South West and Scotland lead the way for rent rises

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New findings from the HomeLet Rental Index show that rent prices continue to rise across the UK, with many diverse regions now keeping pace with or exceeding the pace of price increases seen in London.

The Index reveals that the average rent on new tenancies agreed in the three months to July 2015 across the UK was £977 a month, (£761 a month excluding Greater London). The average UK rent price was 11.8 per cent higher than in the same period of 2014.

The Index, which provides the most up-to-date figures on UK rent prices, shows that rent price growth in the private rental sector is now extremely broad-based with all regions, bar the North West of England, registering an increase in rents on an annualised basis over the three months to July 2015.

Three regions of the UK have seen rent prices rise at a rate exceeding that of London in the three months to July 2015. In the South-West of England rent prices on new tenancy agreements signed in the three months to July were 11.4 per cent higher than in the same period of last year. At the other end of the UK, meanwhile, the Scottish rentals market has experienced comparable price increases, with new tenancies commanding rent prices 11.2 per cent higher than this time last year. The South-East of England follows closely with prices 10.3 per cent higher over the three months to July 2015 than in the same period last year.

In London where, in cash terms, the average rent on new tenancies is more than twice as high as in the rest of the country, prices continue to rise. New tenancies signed over the three months to July came with rents that were 9.5 per cent higher than in the same period of last year.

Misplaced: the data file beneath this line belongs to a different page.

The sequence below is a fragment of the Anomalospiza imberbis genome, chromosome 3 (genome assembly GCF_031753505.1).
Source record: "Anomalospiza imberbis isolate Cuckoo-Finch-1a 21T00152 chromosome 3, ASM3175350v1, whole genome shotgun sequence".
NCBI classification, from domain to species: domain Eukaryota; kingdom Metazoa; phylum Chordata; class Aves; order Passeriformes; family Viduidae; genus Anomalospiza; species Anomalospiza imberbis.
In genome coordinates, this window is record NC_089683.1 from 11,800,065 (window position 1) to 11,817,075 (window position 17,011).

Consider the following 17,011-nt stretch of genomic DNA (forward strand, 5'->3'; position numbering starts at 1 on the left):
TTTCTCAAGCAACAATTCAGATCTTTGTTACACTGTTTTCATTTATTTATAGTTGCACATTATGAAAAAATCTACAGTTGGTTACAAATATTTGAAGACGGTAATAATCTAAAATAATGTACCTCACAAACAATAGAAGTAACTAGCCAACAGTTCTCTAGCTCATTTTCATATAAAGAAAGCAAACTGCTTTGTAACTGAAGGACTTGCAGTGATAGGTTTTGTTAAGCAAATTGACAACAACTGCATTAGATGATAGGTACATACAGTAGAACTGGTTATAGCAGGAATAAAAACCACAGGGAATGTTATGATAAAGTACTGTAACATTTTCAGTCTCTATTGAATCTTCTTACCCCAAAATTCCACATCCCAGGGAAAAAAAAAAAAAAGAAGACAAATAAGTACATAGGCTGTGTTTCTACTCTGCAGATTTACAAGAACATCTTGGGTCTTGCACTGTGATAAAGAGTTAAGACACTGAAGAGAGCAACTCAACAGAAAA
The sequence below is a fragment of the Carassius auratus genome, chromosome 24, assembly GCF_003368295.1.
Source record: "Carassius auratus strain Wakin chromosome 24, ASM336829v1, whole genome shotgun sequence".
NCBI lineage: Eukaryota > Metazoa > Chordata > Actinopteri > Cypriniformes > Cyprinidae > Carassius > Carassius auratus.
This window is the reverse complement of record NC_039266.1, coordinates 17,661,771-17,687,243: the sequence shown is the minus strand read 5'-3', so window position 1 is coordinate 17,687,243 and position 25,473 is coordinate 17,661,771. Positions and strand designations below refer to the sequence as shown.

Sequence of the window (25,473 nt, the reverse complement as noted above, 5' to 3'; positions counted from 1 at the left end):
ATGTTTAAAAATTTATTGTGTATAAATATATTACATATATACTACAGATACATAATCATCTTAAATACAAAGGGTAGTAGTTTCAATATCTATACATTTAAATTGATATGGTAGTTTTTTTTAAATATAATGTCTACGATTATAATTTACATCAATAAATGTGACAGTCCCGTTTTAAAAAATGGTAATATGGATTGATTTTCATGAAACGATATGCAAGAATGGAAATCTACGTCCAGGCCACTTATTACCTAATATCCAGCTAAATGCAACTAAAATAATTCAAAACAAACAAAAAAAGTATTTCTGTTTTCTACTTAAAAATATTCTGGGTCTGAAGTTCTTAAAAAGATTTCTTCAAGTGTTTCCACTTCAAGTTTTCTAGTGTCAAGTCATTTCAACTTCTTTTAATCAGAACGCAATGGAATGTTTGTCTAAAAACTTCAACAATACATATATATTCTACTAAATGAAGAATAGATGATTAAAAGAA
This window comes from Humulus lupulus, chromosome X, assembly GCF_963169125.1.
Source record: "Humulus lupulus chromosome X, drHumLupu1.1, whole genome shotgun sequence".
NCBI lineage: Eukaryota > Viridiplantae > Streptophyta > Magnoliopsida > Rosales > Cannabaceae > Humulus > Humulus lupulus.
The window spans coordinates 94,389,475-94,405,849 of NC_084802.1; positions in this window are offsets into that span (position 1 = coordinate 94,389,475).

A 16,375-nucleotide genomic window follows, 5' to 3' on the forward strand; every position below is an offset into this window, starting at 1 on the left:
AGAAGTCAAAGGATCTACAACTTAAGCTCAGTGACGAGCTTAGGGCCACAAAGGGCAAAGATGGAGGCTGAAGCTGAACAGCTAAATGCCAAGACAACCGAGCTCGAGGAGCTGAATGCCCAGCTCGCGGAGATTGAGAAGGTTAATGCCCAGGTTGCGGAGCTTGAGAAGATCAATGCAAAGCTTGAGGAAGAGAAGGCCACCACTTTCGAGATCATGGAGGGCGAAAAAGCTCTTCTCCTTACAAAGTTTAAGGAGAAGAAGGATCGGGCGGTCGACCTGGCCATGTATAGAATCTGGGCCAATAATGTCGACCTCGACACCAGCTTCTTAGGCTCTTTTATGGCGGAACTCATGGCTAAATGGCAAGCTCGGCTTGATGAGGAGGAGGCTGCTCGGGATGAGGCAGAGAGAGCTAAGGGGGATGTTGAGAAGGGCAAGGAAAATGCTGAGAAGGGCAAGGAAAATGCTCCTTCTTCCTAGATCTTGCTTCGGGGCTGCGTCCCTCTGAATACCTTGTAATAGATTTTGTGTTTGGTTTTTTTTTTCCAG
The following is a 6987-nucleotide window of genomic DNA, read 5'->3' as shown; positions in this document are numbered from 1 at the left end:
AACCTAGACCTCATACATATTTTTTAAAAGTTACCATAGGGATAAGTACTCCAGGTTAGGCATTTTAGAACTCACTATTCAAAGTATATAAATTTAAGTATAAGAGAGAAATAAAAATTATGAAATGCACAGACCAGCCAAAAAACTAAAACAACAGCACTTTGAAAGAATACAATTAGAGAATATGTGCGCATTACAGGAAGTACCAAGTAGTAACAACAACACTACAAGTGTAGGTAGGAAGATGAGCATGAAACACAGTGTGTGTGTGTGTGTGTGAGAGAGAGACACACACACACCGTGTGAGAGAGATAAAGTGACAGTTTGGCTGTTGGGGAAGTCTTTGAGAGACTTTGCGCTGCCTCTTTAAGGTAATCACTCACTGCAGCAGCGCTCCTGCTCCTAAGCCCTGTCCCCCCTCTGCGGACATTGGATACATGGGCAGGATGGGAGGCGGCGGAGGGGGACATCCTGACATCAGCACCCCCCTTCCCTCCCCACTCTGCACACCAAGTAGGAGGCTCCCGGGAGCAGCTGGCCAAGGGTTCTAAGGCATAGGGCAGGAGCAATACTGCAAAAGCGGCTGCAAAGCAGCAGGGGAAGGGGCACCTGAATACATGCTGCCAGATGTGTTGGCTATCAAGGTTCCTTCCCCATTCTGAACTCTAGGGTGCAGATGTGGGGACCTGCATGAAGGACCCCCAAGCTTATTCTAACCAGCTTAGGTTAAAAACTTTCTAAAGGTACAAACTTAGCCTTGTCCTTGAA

Martin Totty, Chief Executive Officer, Barbon Insurance Group, parent company of HomeLet, said: “The July HomeLet Rental Index demonstrates just how broad-based the rise in rent prices has now become – this is a UK wide trend. Regions which have long been associated with a buoyant rentals sector, such as London, continue to experience rising prices, but rents are also rising in many other parts of the country at similar rates.

The South-West of England, for example, is benefitting from its popularity with those attracted to the area for lifestyle reasons, as well as the strong local economy in many of the towns and cities of the region.”

Martin Totty added: “Over the past few years, price trends in the rental market and house purchase market have been very similar. However, across the first half of this year, house price growth has slowed whilst rental values have continued to increase, perhaps reflecting a change in the relative attractiveness of renting versus buying over this recent period.

With early signs of the cost of mortgage finance starting to edge up, it will be interesting to see if this recent trend continues or if the change in buy to let mortgage interest tax relief announced in the Summer Budget has any indirect impact on rental values with some suggesting it could further stimulate rental values over time if supply of rental properties is constrained as a consequence.”